CDC Director Robert Redfield on Thursday sought to clarify the agency's newly updated coronavirus testing guidance amid controversy sparked by reports that members of the White House's coronavirus task force had pressured CDC to narrow its recommendations.
The news comes as U.S. officials as of Thursday morning had reported a total of 5,837,800 cases of the novel coronavirus virus since the country's epidemic began—up from 5,792,900 cases reported as of Wednesday morning.
Data from the New York Times shows that Guam, the U.S. Virgin Islands, and eight states—Connecticut, Hawaii, Iowa, Kansas, Maine, North Dakota, South Dakota, and Wyoming—saw their average daily numbers of newly reported coronavirus cases rise over the past 14 days.
The Times' data also shows that the average daily numbers of newly reported coronavirus cases over the past two weeks remained mostly stable in 21 states: Alaska, Colorado, Illinois, Indiana, Kentucky, Massachusetts, Michigan, Minnesota, Mississippi, Missouri, Montana, Nebraska, New Jersey, New York, North Carolina, Oklahoma, Rhode Island, Utah, Vermont, West Virginia, and Wisconsin.
In addition, the Times' data shows that Puerto Rico; Washington, D.C.; and 21 states saw their average daily numbers of newly confirmed coronavirus cases decrease over the past 14 days: Alabama, Arizona, Arkansas, California, Delaware, Florida, Georgia, Idaho, Louisiana, Maryland, Nevada, New Hampshire, New Mexico, Ohio, Oregon, Pennsylvania, South Carolina, Tennessee, Texas, Virginia, and Washington.
U.S. officials as of Thursday morning also had reported a total of 179,604 deaths linked to the coronavirus since the country's epidemic began—up from 178,410 deaths reported as of Wednesday morning.
According to the Times' data, 10 states saw their average daily numbers of newly reported deaths linked to the coronavirus rise over the past 14 days: Alaska, Arkansas, Delaware, Idaho, Iowa, Kentucky, Oklahoma, Rhode Island, Tennessee, and Virginia.
As the coronavirus continues to spread, CDC on Monday updated its coronavirus testing recommendations to exclude most people who do not show symptoms of Covid-19—even if they've been exposed to someone with a known infection.
The move came as spikes in coronavirus cases have led to shortages of testing capacity. Still, many public health experts have called for the country to continue ramping up testing to help better monitor America's epidemic. Further, according to Axios' "Vitals," many experts continue to urge testing asymptomatic people who have been exposed to the coronavirus, because evidence suggests asymptomatic patients likely contribute to the virus' spread.
Following CDC's update of its guidelines, there were conflicting reports on who called for the changes. Several media outlets—including CNN, the Times, and Politico—on Wednesday reported that Trump administration officials on the White House's coronavirus task force directed CDC to make the change.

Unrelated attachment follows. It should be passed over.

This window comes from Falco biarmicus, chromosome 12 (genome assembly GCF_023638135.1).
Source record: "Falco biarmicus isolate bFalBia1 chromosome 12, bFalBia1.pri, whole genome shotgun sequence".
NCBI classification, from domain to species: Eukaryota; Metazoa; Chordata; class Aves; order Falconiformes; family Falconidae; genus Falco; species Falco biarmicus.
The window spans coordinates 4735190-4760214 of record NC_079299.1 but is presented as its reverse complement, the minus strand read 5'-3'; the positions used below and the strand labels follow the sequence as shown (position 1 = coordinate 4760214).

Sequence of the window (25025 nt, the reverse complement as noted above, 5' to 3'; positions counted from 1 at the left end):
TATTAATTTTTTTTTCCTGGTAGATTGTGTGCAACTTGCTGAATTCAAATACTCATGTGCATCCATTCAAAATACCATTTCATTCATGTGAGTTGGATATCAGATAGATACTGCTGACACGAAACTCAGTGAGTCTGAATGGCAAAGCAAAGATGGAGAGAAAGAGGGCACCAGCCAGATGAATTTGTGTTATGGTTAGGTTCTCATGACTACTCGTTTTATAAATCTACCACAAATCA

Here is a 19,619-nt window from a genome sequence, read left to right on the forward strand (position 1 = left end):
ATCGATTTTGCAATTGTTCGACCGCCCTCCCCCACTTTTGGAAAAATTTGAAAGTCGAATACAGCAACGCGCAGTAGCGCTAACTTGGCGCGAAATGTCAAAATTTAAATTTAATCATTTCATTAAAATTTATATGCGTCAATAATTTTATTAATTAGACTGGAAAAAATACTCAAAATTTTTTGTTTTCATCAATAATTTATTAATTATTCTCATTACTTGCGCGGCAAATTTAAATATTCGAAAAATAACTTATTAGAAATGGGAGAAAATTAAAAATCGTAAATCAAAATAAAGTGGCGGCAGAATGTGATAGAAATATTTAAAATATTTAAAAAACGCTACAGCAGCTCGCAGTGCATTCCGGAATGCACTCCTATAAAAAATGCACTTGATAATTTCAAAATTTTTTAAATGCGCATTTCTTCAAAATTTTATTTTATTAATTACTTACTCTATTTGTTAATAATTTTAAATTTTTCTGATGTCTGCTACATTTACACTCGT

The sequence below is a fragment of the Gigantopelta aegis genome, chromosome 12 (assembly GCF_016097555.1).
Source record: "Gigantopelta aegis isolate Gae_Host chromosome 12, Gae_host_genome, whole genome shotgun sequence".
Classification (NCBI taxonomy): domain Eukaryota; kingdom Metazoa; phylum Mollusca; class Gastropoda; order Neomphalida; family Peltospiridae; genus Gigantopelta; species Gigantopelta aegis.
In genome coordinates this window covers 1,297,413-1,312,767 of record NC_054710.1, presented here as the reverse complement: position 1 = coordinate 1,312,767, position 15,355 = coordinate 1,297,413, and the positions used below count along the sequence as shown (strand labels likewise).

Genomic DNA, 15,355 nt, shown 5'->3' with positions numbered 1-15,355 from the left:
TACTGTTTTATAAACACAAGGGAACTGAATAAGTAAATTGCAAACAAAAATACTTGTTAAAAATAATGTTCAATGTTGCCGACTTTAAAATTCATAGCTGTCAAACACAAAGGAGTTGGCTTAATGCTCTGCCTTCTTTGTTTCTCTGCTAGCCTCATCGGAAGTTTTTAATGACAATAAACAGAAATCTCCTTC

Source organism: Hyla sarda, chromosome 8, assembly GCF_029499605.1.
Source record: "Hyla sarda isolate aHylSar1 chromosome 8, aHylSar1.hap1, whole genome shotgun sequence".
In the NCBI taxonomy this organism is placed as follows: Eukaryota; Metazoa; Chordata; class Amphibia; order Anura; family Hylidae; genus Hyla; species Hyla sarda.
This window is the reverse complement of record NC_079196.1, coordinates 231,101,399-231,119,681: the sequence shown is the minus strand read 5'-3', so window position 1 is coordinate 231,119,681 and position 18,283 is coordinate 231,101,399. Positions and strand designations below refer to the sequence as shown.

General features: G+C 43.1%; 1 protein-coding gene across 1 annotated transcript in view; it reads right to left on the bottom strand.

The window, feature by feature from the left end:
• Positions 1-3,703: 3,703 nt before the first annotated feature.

However, HHS Assistant Secretary for Health Brett Giroir, who currently is serving as the administration's coronavirus testing czar, on Wednesday denied those allegations. "The new guidelines are a CDC action," Giroir said. "As always, the guidelines received appropriate attention, consultation, and input from task force experts."
Specifically, Giroir said Scott Atlas, a special advisor to President Trump; Anthony Fauci, director of the National Institute of Allergy and Infectious Diseases; FDA Commissioner Stephen Hahn; and CDC Director Robert Redfield "extensively" discussed the update to the guidelines, and all of them "signed off."
STAT News reports that, when Giroir was asked directly whether Fauci had approved the updated guidelines, Giroir "paused noticeably" and then responded, "The only reason I'm hesitant is because I don't want to talk about internal deliberations. … But yes, all the docs signed off on this before it even got to the task force level."
During a brief interview with the Times, Fauci said he had reviewed an early version of the updated guidelines and did not have any opposition at the time. However, he said he did not attend the task force's meeting last Thursday to approve the final recommendations, because he was having vocal cord surgery.
Fauci separately told CNN, "I was under general anesthesia in the operating room" during that task force meeting "and was not part of any discussion or deliberation regarding the new testing recommendations" at that time.
Fauci on Wednesday said he has "some concerns" about the final updated guidelines, because people who are infected with the coronavirus but are asymptomatic still could be spread the pathogen. Fauci in a statement issued to CNN said, "I am concerned about the interpretation of these recommendations and worried it will give people the incorrect assumption that asymptomatic spread is not of great concern. In fact, it is."
Redfield on Thursday sought to clarify the guidance, saying anyone who comes in contact with a person who has a confirmed or suspected coronavirus infection could seek testing. "Testing may be considered for all close contacts of confirmed or probable Covid-19 patients," he said.
Redfield continued, "Testing is meant to drive actions and achieve specific public health objectives. Everyone who needs a Covid-19 test, can get a test. Everyone who wants a test does not necessarily need a test; the key is to engage the needed public health community in the decision with the appropriate follow-up action."
Redfield also said CDC had worked on the updated guidance with the White House's coronavirus task force (Lim/Cancryn, Politico, 8/26; Stolberg, New York Times, 8/27; Branswell/Sheridan, STAT News, 8/26; Weixel, The Hill, 8/26; Diamond et al., CNN, 8/27; Baker, "Vitals," Axios, 8/27; Devine/Griffin, CNN, 8/26; McEvoy, Forbes, 8/26; Stobbe, Associated Press, 8/27; New York Times, 8/26; Wilson, The Hill, 8/27; New York Times, 8/27).
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